Perhaps preferable to self-disturbance is trusting life. After all, people “know themselves much better than you do,” given Angelou’s guidance.


Even though you may not like hearing truth, it’s my hope that you can accept reality. For those who struggle with letting go of the control you never actually had in the first place, I may be able to help in this regard.


If you’re looking for a provider who works to help you understand how thinking impacts physical, mental, emotional, and behavioral elements of your life—helping you to sharpen your critical thinking skills, I invite you to reach out today by using the contact widget on my website.


As a psychotherapist, I’m pleased to help people with an assortment of issues ranging from anger (hostility, rage, and aggression) to relational issues, adjustment matters, trauma experience, justice involvement, attention-deficit hyperactivity disorder, anxiety and depression, and other mood or personality-related matters.


At Hollings Therapy, LLC, serving all of Texas, I aim to treat clients with dignity and respect while offering a multi-lensed approach to the practice of psychotherapy and life coaching. My mission includes: Prioritizing the cognitive and emotive needs of clients, an overall reduction in client suffering, and supporting sustainable growth for the clients I serve. Rather than simply helping you to feel better, I want to help you get better!



Deric Hollings, LPC, LCSW



References:


Hollings, D. (2022, March 15). Disclaimer. Hollings Therapy, LLC. Retrieved from https://www.hollingstherapy.com/post/disclaimer

Hollings, D. (2023, September 8). Fair use. Hollings Therapy, LLC. Retrieved from https://www.hollingstherapy.com/post/fair-use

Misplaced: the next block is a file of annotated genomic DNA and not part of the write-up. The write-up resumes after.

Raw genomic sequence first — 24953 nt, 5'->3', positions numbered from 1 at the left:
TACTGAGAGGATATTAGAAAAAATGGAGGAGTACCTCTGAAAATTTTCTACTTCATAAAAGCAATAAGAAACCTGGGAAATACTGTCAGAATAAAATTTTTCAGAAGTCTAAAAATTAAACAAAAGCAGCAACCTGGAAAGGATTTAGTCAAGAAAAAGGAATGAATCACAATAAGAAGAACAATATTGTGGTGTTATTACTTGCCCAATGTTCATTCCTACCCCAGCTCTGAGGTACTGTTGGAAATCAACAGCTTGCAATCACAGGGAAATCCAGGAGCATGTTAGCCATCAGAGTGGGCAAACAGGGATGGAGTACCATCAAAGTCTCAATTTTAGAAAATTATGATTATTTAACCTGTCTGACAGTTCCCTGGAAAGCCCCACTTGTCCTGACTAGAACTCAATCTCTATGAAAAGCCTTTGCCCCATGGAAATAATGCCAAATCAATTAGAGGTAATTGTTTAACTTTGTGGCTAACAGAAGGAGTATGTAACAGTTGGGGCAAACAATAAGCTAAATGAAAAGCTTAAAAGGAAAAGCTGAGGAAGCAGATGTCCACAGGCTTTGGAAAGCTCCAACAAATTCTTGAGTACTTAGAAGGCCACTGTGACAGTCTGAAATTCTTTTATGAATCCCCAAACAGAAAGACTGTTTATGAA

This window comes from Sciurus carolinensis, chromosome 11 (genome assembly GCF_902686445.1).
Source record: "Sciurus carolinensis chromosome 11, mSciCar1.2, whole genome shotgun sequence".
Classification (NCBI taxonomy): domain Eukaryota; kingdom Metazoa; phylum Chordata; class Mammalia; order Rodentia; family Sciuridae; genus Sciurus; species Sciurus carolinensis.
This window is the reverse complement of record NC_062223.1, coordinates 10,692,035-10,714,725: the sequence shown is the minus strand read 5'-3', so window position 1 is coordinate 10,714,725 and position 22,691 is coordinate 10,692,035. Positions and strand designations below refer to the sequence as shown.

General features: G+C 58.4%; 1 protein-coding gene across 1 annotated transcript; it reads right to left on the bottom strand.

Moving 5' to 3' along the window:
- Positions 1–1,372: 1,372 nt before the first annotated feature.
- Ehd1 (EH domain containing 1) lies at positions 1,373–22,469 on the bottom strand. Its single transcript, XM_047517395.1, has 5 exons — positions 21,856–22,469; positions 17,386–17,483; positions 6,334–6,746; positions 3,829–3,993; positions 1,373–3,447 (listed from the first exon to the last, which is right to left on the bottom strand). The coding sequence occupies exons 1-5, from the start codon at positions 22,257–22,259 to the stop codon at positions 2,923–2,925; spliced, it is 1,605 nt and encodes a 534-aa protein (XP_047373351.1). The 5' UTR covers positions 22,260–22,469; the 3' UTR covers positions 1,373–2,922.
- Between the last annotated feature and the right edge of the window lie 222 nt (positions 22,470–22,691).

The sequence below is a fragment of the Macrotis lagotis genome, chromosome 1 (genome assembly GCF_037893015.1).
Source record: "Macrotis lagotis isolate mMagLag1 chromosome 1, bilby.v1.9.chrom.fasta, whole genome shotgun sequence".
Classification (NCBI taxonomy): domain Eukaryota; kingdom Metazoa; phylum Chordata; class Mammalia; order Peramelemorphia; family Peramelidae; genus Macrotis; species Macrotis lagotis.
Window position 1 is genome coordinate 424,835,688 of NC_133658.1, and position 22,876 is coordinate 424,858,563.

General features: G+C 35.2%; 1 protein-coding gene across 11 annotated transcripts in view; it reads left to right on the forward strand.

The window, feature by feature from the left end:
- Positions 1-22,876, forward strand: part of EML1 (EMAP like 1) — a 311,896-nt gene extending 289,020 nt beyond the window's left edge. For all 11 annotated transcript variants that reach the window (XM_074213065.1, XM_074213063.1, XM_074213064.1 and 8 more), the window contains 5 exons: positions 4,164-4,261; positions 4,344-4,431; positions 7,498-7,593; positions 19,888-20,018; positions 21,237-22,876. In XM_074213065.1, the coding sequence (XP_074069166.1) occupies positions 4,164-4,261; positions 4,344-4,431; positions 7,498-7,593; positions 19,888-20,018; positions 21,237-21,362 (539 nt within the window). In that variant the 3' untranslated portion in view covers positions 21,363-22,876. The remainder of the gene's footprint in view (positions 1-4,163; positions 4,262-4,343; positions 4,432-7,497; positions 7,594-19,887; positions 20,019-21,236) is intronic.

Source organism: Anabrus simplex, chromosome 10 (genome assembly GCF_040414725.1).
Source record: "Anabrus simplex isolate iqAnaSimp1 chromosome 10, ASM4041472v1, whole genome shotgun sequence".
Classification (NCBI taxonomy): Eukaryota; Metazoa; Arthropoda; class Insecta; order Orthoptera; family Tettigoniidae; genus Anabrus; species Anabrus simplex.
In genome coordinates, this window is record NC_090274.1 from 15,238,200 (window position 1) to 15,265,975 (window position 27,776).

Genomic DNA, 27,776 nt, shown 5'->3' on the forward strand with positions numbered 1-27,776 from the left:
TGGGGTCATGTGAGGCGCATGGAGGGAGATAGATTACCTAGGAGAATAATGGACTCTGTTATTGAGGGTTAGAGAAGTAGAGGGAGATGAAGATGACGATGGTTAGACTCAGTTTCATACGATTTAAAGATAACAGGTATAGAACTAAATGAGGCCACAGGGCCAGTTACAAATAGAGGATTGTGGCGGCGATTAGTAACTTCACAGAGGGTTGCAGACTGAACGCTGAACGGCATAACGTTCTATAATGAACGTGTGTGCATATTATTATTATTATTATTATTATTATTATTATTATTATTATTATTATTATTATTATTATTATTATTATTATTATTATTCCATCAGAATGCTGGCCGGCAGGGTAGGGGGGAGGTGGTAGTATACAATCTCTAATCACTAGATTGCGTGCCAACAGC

Hollings, D. (n.d.). Hollings Therapy, LLC [Official website]. Hollings Therapy, LLC. Retrieved from https://www.hollingstherapy.com/

Hollings, D. (2023, May 18). Irrational beliefs. Hollings Therapy, LLC. Retrieved from https://www.hollingstherapy.com/post/irrational-beliefs

Hollings, D. (2022, December 2). Low frustration tolerance. Hollings Therapy, LLC. Retrieved from https://www.hollingstherapy.com/post/low-frustration-tolerance

Hollings, D. (2023, April 24). On truth. Hollings Therapy, LLC. Retrieved from https://www.hollingstherapy.com/post/on-truth

Hollings, D. (2022, March 25). Rational emotive behavior therapy (REBT). Hollings Therapy, LLC. Retrieved from https://www.hollingstherapy.com/post/rational-emotive-behavior-therapy-rebt

Hollings, D. (2022, November 1). Self-disturbance. Hollings Therapy, LLC. Retrieved from https://www.hollingstherapy.com/post/self-disturbance

Hollings, D. (2022, October 7). Should, must, and ought. Hollings Therapy, LLC. Retrieved from https://www.hollingstherapy.com/post/should-must-and-ought

Hollings, D. (2022, November 9). The ABC model. Hollings Therapy, LLC. Retrieved from https://www.hollingstherapy.com/post/the-abc-model

Hollings, D. (2022, December 25). The B-C connection. Hollings Therapy, LLC. Retrieved from https://www.hollingstherapy.com/post/the-b-c-connection

OWN. (2011, October 27). Oprah recalls one of her favorite life lessons from Maya Angelou | Oprah’s Lifeclass | OWN [Video]. YouTube. Retrieved from https://youtu.be/BTiziwBhd54?si=bUQNjLmfuRsod5Nk

Slippery Rock University of Pennsylvania. (n.d.). Maya Angelou remembered at SRU for her inspirational poetry [Image]. Retrieved from https://www.sru.edu/news/040418c

Wikipedia. (n.d.). Maya Angelou. Retrieved from https://en.wikipedia.org/wiki/Maya_Angelou

Wikipedia. (n.d.). Oprah Winfrey. Retrieved from https://en.wikipedia.org/wiki/Oprah_Winfrey